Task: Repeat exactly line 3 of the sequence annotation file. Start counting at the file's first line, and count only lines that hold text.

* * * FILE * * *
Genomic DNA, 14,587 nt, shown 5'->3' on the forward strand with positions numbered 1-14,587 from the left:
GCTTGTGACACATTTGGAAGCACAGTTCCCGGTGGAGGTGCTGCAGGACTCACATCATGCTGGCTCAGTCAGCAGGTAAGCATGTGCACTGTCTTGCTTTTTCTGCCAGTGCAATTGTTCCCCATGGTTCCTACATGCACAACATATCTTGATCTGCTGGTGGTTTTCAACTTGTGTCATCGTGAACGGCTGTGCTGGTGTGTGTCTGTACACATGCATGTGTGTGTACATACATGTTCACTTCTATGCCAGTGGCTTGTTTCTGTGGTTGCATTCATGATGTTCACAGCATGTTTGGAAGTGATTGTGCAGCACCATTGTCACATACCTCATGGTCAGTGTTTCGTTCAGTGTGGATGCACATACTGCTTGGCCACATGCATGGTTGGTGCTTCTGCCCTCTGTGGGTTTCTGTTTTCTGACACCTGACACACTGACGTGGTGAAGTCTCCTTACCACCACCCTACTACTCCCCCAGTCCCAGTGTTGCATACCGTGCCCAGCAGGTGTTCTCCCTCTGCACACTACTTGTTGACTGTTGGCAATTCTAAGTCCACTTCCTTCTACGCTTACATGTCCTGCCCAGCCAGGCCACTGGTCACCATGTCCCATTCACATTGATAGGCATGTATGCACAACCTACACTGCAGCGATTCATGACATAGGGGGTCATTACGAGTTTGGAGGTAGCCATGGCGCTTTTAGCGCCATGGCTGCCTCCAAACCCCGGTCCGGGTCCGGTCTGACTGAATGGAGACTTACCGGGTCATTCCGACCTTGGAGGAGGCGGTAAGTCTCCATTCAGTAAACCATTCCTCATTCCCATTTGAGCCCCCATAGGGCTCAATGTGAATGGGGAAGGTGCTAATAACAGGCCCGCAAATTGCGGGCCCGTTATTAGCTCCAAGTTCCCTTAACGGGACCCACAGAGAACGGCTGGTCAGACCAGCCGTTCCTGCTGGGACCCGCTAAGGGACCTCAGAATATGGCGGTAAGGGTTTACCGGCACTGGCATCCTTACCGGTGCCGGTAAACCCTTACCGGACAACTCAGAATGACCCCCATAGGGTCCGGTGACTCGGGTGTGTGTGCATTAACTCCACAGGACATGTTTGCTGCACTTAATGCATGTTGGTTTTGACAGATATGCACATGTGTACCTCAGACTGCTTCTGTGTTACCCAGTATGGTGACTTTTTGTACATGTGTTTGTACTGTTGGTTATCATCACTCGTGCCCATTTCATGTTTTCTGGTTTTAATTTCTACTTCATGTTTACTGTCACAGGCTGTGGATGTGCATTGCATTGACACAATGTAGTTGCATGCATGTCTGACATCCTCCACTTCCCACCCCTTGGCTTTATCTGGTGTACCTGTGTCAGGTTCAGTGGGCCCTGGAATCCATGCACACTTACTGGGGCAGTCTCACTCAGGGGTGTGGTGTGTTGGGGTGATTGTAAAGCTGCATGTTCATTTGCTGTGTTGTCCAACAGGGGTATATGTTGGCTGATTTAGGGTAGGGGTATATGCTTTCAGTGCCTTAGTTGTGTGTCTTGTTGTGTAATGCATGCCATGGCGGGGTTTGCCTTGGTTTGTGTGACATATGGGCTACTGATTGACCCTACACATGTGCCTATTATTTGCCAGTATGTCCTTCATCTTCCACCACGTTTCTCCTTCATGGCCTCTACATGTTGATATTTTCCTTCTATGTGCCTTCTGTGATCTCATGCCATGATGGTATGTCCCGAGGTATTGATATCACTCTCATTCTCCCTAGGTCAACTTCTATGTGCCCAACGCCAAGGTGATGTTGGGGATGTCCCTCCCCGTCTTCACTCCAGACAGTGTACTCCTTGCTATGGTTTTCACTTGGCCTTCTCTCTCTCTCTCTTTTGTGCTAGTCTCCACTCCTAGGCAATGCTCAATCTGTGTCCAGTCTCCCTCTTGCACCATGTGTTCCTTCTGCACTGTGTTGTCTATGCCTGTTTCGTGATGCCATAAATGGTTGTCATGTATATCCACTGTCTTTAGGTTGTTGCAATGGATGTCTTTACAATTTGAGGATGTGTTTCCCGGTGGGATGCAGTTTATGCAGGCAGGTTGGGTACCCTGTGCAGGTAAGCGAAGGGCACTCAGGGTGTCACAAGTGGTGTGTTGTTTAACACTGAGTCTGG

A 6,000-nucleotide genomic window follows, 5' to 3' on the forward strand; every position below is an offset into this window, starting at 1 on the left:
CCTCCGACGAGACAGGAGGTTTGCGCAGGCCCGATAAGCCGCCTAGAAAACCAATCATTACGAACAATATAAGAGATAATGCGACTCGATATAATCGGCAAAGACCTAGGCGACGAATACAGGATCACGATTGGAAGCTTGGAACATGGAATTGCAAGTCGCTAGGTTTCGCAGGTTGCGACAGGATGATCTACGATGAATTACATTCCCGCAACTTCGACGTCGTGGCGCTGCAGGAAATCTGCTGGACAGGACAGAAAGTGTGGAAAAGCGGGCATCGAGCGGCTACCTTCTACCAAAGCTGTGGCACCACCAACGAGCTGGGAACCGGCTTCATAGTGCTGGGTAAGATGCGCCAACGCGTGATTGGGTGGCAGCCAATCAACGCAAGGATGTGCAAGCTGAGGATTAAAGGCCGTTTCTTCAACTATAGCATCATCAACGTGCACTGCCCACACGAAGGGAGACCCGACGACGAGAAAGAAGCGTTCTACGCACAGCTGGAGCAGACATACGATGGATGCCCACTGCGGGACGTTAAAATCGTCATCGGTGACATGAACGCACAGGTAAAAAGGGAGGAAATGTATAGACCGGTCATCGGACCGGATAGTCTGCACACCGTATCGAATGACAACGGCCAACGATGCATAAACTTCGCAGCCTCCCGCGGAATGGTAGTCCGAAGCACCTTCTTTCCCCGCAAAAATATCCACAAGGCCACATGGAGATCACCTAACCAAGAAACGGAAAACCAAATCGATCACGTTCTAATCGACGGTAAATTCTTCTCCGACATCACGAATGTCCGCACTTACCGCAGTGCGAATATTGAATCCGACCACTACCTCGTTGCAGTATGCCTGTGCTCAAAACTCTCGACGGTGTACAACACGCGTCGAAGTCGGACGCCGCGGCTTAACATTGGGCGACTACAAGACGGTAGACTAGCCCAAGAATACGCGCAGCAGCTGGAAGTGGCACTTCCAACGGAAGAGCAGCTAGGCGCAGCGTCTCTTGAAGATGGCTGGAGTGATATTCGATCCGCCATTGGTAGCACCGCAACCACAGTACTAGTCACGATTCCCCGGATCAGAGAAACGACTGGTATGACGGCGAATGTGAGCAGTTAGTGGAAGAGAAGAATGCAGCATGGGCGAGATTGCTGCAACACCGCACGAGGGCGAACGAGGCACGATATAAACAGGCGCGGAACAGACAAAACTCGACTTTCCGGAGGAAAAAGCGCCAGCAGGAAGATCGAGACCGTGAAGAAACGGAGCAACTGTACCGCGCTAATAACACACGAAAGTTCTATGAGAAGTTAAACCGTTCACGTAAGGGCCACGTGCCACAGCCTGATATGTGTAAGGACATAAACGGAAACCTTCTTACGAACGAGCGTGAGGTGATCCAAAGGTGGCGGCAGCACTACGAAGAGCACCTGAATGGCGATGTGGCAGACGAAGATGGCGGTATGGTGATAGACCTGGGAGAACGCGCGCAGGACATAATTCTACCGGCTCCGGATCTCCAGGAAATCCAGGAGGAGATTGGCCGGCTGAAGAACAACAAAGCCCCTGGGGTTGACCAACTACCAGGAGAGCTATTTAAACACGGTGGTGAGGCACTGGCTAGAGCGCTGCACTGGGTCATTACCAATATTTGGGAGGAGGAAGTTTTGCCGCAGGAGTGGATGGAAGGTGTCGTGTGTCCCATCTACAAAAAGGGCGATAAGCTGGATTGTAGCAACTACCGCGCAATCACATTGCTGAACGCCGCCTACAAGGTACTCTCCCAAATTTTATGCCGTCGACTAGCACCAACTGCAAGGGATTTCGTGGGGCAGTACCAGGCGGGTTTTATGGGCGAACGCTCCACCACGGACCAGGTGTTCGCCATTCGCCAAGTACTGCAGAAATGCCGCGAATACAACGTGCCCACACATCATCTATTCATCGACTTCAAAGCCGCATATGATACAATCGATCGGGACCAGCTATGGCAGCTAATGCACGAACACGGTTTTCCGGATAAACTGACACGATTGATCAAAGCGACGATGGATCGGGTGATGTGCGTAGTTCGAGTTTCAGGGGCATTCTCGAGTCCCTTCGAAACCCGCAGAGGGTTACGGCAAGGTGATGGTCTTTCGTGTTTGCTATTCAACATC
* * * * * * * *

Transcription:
A 6,000-nucleotide genomic window follows, 5' to 3' on the forward strand; every position below is an offset into this window, starting at 1 on the left: